easyJet, the Caribbean and APD
Last week, Baroness Benjamin introduced a debate in the House of Lords about APD- Air Passenger Duty. Lady Benjamin, better known as Floella to most people, was concerned not so much by the tax itself but the inequity with which it is applied. There seemed complicit acceptance that it would remain despite the fact there is a chance we could be taxed twice as, next year, the EU carbon offsetting comes in as well.
The inequity which most Caribbean countries have highlighted to the British government is that the tax applies in bands. The nearest point of that country determines the band into which APD is charged. The complaint from the Caribbean is that you pay the same tax going to New York as you do to Hawaii in the USA. Countries in the Caribbean are smaller and therefore some fall into a higher band. They claim this is unfair and the government is not unsympathetic to this. My bet is that the bands will be redrawn and the Caribbean will have a fairer tax band.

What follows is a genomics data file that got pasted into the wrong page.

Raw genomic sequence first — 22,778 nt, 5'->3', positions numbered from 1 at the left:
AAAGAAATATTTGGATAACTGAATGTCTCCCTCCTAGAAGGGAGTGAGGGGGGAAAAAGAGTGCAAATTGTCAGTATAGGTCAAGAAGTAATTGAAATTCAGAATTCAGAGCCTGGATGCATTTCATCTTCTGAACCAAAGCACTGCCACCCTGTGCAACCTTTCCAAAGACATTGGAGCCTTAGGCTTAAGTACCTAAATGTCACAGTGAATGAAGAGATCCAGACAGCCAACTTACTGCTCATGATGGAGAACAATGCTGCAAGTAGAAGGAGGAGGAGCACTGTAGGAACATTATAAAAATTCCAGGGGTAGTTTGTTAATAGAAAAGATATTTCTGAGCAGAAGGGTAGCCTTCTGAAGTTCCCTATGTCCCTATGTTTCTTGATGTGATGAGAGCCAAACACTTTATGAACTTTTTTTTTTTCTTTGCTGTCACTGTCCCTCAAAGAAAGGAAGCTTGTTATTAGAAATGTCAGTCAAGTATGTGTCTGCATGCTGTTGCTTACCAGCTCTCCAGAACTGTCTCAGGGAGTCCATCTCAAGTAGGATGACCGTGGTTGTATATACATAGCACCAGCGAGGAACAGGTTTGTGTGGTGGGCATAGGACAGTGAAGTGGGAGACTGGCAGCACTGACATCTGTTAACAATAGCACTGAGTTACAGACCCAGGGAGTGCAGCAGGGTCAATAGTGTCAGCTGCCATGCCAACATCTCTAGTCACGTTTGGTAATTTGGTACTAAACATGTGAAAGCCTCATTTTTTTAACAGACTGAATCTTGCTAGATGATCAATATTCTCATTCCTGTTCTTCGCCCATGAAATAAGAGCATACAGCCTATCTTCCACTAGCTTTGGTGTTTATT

The debate however stands a good chance about being highjacked by this unfairness rather than whether the tax is helpful at all to the UK economy. Last week, easyJet produced some research from Frontier Economics in response to the government’s consultation exercise on APD. It said raising the tax by £4 on flights could remove £2.6 billion from the treasury coffers by turning off visitors from coming here. Ian King, the Business Editor of the Times called the claim “risable” especially coming from a low cost airline where policy seems to be to use hidden charges wherever possible.
Frankly the government isn’t going to be concerned if it loses £2.6 billion in potentially fewer tourist numbers if the tax raises about the same. After all the tax will deter people from holidaying in the expensively taxed areas and may even persuade some to holiday at home and thus keep money in our economy rather than exporting it. So airlines and concerned bodies had better think this argument through a bit more thoroughly.